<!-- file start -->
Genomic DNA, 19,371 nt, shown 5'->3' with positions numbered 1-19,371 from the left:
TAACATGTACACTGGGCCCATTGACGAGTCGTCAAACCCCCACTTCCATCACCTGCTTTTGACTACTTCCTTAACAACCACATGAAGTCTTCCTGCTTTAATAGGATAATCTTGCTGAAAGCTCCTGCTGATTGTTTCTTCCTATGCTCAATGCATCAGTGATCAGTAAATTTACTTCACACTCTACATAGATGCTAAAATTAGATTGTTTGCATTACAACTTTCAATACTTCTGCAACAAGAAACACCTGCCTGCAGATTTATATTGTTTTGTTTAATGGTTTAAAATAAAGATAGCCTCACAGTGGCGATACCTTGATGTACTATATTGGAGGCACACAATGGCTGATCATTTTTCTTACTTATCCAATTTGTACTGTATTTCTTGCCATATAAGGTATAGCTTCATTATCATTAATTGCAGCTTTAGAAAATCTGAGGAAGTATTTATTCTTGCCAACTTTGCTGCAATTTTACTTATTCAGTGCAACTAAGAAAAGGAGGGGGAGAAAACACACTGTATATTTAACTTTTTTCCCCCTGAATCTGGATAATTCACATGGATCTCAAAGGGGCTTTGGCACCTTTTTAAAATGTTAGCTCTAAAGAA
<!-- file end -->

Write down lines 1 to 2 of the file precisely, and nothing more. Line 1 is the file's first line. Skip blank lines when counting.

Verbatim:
Genomic DNA, 19,371 nt, shown 5'->3' with positions numbered 1-19,371 from the left:
TAACATGTACACTGGGCCCATTGACGAGTCGTCAAACCCCCACTTCCATCACCTGCTTTTGACTACTTCCTTAACAACCACATGAAGTCTTCCTGCTTTAATAGGATAATCTTGCTGAAAGCTCCTGCTGATTGTTTCTTCCTATGCTCAATGCATCAGTGATCAGTAAATTTACTTCACACTCTACATAGATGCTAAAATTAGATTGTTTGCATTACAACTTTCAATACTTCTGCAACAAGAAACACCTGCCTGCAGATTTATATTGTTTTGTTTAATGGTTTAAAATAAAGATAGCCTCACAGTGGCGATACCTTGATGTACTATATTGGAGGCACACAATGGCTGATCATTTTTCTTACTTATCCAATTTGTACTGTATTTCTTGCCATATAAGGTATAGCTTCATTATCATTAATTGCAGCTTTAGAAAATCTGAGGAAGTATTTATTCTTGCCAACTTTGCTGCAATTTTACTTATTCAGTGCAACTAAGAAAAGGAGGGGGAGAAAACACACTGTATATTTAACTTTTTTCCCCCTGAATCTGGATAATTCACATGGATCTCAAAGGGGCTTTGGCACCTTTTTAAAATGTTAGCTCTAAAGAA